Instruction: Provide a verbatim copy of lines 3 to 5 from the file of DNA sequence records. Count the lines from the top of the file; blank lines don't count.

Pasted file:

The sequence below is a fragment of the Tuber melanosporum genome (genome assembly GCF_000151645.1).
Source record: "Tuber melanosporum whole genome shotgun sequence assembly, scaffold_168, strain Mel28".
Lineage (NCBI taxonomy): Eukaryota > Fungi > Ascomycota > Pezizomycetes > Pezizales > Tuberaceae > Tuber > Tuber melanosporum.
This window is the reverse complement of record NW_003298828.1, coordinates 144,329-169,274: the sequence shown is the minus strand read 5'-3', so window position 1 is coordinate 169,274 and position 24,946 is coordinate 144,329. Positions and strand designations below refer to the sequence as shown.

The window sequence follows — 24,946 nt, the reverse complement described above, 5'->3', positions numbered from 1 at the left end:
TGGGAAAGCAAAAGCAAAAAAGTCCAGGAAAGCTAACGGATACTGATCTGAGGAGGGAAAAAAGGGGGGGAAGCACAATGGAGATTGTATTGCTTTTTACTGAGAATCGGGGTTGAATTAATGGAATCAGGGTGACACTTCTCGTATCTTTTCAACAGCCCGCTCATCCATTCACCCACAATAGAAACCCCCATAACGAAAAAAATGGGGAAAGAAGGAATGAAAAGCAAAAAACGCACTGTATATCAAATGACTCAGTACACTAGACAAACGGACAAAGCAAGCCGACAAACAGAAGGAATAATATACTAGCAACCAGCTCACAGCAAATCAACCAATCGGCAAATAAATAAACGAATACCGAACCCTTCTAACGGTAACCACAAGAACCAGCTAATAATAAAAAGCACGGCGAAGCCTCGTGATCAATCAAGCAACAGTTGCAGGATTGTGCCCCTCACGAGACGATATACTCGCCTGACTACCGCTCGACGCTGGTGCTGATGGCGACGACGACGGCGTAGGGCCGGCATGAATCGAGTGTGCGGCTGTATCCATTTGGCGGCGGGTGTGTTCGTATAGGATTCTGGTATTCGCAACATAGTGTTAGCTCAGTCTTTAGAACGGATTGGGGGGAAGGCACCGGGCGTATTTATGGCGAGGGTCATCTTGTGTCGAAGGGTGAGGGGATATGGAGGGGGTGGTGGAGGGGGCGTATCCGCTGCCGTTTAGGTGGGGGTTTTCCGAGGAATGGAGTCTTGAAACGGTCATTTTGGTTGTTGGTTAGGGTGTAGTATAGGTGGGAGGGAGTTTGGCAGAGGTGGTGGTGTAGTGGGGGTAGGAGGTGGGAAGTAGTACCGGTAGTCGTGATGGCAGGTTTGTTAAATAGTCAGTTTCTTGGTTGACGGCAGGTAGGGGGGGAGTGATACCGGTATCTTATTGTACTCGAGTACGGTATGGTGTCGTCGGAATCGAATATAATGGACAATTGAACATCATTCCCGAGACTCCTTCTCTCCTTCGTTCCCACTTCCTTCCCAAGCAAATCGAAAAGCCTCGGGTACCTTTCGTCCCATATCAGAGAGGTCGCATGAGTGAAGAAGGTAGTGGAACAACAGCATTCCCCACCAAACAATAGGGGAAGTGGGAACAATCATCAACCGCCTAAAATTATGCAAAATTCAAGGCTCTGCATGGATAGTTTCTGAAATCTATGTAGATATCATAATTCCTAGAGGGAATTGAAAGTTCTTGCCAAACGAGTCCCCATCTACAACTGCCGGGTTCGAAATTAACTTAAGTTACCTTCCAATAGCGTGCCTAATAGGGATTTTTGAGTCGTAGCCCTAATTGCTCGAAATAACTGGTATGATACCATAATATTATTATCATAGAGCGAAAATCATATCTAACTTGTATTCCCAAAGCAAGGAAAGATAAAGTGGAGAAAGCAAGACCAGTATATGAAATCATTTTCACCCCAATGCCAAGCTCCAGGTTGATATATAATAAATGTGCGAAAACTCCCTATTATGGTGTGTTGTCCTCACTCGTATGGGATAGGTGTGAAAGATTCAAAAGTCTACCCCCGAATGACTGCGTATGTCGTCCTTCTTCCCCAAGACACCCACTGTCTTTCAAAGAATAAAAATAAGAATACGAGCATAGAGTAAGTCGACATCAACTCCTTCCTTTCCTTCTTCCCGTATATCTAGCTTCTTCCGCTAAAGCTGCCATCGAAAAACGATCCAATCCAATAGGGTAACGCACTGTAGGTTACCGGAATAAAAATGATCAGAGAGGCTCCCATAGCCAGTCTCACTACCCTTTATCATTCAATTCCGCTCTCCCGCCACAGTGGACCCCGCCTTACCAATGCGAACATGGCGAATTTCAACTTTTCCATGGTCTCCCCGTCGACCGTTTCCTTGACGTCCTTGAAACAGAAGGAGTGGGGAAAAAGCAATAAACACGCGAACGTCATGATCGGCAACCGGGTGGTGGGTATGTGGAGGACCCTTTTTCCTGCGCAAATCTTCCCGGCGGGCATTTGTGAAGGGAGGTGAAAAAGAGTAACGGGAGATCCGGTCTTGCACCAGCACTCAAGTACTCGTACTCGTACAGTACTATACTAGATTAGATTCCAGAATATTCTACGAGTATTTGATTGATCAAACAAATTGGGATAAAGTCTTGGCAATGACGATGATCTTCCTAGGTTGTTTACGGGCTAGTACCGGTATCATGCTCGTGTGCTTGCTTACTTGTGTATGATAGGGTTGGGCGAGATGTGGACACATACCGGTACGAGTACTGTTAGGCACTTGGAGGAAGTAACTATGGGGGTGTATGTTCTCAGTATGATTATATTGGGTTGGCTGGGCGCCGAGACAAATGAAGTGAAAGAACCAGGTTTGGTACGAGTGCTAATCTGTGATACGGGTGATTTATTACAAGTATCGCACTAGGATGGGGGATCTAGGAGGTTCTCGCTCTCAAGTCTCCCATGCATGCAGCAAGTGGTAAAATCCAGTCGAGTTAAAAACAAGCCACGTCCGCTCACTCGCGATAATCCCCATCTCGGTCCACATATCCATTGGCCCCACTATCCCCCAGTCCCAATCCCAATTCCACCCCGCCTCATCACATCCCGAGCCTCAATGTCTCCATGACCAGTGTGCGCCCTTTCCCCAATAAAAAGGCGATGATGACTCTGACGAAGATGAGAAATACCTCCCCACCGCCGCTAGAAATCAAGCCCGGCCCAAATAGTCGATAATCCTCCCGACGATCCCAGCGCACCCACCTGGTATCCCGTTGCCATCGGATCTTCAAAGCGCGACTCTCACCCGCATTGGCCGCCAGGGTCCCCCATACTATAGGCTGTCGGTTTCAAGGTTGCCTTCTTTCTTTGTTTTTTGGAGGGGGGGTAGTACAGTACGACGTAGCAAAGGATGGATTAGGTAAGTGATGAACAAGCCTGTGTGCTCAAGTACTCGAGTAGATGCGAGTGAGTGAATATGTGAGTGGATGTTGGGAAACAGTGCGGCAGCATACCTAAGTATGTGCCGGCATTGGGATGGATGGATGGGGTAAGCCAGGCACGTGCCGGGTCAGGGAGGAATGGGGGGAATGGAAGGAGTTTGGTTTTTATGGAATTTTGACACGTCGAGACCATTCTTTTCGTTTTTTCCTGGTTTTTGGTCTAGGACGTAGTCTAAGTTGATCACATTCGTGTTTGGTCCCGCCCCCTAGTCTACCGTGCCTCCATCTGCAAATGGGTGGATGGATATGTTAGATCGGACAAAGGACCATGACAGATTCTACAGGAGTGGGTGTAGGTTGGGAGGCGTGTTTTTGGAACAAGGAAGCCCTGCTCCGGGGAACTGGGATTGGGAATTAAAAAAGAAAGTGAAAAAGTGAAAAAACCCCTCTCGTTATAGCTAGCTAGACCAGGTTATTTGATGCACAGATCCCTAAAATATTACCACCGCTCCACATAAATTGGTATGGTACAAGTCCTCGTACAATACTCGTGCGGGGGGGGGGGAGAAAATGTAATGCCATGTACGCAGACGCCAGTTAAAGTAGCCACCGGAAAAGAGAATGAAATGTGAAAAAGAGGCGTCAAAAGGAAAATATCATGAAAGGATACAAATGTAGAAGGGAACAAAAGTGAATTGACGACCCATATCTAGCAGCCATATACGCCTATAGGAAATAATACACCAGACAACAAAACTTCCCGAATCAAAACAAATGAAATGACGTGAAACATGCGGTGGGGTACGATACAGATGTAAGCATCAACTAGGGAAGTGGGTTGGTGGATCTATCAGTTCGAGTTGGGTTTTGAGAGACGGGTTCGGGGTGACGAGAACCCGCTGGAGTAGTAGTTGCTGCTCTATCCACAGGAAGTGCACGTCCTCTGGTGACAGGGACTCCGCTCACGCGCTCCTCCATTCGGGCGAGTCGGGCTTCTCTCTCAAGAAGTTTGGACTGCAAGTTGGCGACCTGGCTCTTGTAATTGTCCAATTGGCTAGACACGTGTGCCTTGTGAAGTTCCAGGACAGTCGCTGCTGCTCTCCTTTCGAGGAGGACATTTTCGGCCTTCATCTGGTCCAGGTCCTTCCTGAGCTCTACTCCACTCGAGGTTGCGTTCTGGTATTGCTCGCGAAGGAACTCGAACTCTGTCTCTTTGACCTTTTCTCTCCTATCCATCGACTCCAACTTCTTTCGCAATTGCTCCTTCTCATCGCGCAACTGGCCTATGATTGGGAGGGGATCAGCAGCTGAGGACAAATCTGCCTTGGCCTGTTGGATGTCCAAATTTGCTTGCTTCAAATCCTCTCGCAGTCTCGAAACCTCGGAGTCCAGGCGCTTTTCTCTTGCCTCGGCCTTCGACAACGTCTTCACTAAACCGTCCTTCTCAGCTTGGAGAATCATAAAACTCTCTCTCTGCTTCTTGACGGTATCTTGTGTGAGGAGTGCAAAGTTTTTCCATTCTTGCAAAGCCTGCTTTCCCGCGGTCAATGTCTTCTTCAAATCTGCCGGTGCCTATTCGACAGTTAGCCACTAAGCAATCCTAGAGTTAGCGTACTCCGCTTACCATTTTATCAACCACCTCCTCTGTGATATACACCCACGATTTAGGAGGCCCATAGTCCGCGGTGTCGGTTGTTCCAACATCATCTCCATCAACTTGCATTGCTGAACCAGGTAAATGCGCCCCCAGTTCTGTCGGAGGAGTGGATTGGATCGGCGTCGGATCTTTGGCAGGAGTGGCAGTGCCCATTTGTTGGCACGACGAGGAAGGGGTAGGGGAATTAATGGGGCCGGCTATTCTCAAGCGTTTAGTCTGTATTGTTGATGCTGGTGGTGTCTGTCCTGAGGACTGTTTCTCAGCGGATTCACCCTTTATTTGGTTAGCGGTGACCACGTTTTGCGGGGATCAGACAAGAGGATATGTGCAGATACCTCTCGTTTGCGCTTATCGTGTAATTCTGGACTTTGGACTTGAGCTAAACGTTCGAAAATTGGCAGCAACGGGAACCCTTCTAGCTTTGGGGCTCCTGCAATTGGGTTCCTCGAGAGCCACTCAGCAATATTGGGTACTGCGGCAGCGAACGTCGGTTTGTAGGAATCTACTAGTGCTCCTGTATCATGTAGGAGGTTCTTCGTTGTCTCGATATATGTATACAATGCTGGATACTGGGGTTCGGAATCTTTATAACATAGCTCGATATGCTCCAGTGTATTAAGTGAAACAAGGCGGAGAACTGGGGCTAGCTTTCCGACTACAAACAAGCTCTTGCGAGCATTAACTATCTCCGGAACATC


Lineage (NCBI taxonomy): Eukaryota > Fungi > Ascomycota > Pezizomycetes > Pezizales > Tuberaceae > Tuber > Tuber melanosporum.
This window is the reverse complement of record NW_003298828.1, coordinates 144,329-169,274: the sequence shown is the minus strand read 5'-3', so window position 1 is coordinate 169,274 and position 24,946 is coordinate 144,329. Positions and strand designations below refer to the sequence as shown.

The window sequence follows — 24,946 nt, the reverse complement described above, 5'->3', positions numbered from 1 at the left end: